If the weekend IT press is to be believed, EMC are on the verge of acquiring
solid-state array vendor XtremIO in a deal worth around $450 million. This
would be a remarkable outcome for a company that is still technically “in
stealth mode” and has no obvious revenue or customers.
Why would EMC do this? Their normal acquisition process is to look for
targets that have well established customer bases, such as Isilon or
Greenplum. XtremIO’s technology is unvalidated in the marketplace and
there are already many other competitors out there; Violin Memory and Pure
Storage to name only two.
In February EMC announced two new products, codenamed Lightning and Thunder
(details). Lightning became VFCache, a PCIe SSD card and was due to ship
pretty much immediately. However, Thunder was described in more ephemeral
terms, with no real substance. Did Thunder really exist a... (more)
It’s pretty easy to pick holes in the current legacy storage products,
especially when it comes to integration within both public and private cloud
deployments. However it’s worth discussing exactly what is required when
implementing cloud frameworks, as the way in which storage is deployed is
radically different from the traditional model of storage operations. In
this post we will look at why traditional methods of storage management need
to change and how that affects the way in which the hardware itself is used.
This leads to a discussion on APIs and how they are essential... (more)
August seems to have been the month for a huge raft of storage-related
announcements and I’m still getting to grips with the detail, after being
away on holiday for the whole month. As I start to pick out the news and
make sense of how it fits into the storage landscape, I thought I’d start
with a few straightforward ones to ease me back into things gently.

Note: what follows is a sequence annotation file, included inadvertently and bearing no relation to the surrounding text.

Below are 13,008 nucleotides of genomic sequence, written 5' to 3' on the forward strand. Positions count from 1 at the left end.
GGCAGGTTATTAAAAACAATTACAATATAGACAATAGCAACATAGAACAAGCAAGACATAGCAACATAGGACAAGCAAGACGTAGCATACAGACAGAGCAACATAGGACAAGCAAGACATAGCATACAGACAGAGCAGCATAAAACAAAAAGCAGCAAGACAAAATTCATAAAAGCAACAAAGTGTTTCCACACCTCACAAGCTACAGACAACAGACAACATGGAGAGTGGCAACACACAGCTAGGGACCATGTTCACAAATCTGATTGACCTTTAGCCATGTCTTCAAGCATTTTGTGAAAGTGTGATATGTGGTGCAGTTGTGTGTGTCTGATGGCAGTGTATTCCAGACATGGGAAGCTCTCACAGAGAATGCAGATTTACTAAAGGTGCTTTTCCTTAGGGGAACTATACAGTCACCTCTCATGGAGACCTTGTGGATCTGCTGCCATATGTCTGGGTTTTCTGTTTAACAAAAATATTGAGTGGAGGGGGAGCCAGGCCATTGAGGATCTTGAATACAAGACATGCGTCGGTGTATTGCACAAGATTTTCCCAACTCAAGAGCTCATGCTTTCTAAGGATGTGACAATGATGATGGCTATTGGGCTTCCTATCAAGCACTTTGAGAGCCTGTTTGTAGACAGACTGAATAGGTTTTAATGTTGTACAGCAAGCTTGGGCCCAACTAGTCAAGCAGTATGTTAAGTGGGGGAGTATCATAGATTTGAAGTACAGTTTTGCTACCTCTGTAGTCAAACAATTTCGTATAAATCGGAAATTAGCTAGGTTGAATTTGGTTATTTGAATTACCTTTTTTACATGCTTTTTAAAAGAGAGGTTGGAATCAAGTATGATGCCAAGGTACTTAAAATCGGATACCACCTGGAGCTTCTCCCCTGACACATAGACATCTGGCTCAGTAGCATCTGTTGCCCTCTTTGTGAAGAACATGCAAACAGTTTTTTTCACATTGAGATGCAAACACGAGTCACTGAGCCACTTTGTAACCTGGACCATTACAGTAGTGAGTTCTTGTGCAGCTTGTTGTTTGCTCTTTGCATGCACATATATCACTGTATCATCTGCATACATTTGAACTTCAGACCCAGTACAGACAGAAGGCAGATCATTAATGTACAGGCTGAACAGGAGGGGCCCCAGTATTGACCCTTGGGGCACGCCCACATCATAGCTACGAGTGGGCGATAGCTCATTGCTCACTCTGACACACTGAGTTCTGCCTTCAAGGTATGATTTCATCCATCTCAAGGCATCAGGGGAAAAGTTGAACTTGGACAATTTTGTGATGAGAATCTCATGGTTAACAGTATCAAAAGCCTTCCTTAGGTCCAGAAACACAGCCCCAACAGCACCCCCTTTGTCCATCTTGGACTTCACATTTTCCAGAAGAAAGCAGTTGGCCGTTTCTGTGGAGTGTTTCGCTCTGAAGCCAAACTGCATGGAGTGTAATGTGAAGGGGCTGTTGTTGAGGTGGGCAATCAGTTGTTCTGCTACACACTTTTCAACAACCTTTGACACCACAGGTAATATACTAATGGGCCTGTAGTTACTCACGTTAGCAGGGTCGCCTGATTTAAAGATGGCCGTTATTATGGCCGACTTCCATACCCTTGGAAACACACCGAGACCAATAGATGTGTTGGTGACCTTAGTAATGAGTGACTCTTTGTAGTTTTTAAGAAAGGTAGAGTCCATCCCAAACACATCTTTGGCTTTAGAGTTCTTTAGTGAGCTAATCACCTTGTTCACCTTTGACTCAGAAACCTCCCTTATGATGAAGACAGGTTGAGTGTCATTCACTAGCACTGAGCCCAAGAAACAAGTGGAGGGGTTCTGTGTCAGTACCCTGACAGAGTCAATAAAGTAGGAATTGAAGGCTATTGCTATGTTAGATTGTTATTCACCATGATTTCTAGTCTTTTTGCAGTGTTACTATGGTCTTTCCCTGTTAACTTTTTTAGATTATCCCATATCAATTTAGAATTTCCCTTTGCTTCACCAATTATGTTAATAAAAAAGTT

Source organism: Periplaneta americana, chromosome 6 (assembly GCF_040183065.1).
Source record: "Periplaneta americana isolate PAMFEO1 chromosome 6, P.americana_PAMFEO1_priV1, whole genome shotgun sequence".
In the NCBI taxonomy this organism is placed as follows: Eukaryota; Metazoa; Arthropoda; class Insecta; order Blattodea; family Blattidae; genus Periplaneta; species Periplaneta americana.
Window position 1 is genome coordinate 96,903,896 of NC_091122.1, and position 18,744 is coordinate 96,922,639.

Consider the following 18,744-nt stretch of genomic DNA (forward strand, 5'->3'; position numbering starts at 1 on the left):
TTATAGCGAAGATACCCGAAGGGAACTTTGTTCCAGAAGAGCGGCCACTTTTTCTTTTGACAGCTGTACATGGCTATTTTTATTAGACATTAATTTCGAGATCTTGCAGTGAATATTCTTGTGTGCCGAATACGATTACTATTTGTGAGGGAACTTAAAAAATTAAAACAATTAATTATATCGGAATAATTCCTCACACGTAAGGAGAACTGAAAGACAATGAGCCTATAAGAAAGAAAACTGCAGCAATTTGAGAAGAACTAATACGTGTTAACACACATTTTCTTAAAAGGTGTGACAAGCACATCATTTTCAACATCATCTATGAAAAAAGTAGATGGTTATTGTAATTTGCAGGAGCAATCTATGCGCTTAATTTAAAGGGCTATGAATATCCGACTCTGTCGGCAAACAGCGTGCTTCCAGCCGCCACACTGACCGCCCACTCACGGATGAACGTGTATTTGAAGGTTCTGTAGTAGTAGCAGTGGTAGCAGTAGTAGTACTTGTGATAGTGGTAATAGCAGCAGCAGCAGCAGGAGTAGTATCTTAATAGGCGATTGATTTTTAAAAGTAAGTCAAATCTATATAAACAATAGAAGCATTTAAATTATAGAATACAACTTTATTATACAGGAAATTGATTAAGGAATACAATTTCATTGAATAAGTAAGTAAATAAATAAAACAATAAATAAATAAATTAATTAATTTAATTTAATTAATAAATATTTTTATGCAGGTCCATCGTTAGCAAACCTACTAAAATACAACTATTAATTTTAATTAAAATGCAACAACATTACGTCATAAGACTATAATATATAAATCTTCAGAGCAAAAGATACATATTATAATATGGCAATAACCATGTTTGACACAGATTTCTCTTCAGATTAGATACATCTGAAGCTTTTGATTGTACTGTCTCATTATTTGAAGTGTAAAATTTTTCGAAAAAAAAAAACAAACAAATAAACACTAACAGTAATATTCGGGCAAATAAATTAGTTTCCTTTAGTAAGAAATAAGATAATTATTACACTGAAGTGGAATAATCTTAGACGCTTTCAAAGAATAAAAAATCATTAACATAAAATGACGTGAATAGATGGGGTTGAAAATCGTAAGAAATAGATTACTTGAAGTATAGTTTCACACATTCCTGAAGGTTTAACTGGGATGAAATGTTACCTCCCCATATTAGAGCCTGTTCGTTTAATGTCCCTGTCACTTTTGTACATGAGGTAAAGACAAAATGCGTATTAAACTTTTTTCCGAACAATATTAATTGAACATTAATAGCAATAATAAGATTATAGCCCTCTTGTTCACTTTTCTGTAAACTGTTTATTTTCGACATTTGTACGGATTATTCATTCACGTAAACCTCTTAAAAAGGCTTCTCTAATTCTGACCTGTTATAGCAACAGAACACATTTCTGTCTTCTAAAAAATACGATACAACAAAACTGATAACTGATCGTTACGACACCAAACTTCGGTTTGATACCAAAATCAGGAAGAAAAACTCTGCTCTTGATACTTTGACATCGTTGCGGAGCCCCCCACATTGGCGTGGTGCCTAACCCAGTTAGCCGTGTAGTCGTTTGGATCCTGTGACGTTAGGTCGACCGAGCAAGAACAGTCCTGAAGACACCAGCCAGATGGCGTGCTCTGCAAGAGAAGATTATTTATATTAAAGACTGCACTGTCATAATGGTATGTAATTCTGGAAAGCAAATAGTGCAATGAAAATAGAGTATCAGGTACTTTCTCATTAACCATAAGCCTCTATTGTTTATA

Pure Storage FlashArrays were originally Fibre Channel only devices (see my
review after TFD#8 last year). In today’s unified world, that could be
seen as somewhat limiting, so Pure have announced support for iSC... (more)
At the end of August 2012, Amazon Web Services released their latest service
offering – a long-term archive service called Glacier. As a complement to
their existing active data access service S3, Glacier provides long term
storage for “cold” data – information that has to be retained for a
long time but doesn’t require frequent access.
What Exactly is Glacier?
Many organisations need to retain data in archive format for extended periods
of time. This is for regulatory or compliance purposes or may simply be
part of their normal business process. Good examples are medical,
HP have joined the Infrastructure as a Service (IaaS) market and released
their HP Cloud service in public beta. Here’s the announcement press
release. The services on offer are:
Available Now as Public Beta
Compute – on-demand server instances. Cloud Object Storage – object-based
storage using RESTful APIs. Content Delivery Network – local distribution
of web content.
Still in Private Beta
Cloud Block Storage – persistent data for compute images Relational
Database for MySQL – managed cloud databases
There’s also the HP Identity Service for managing key & token access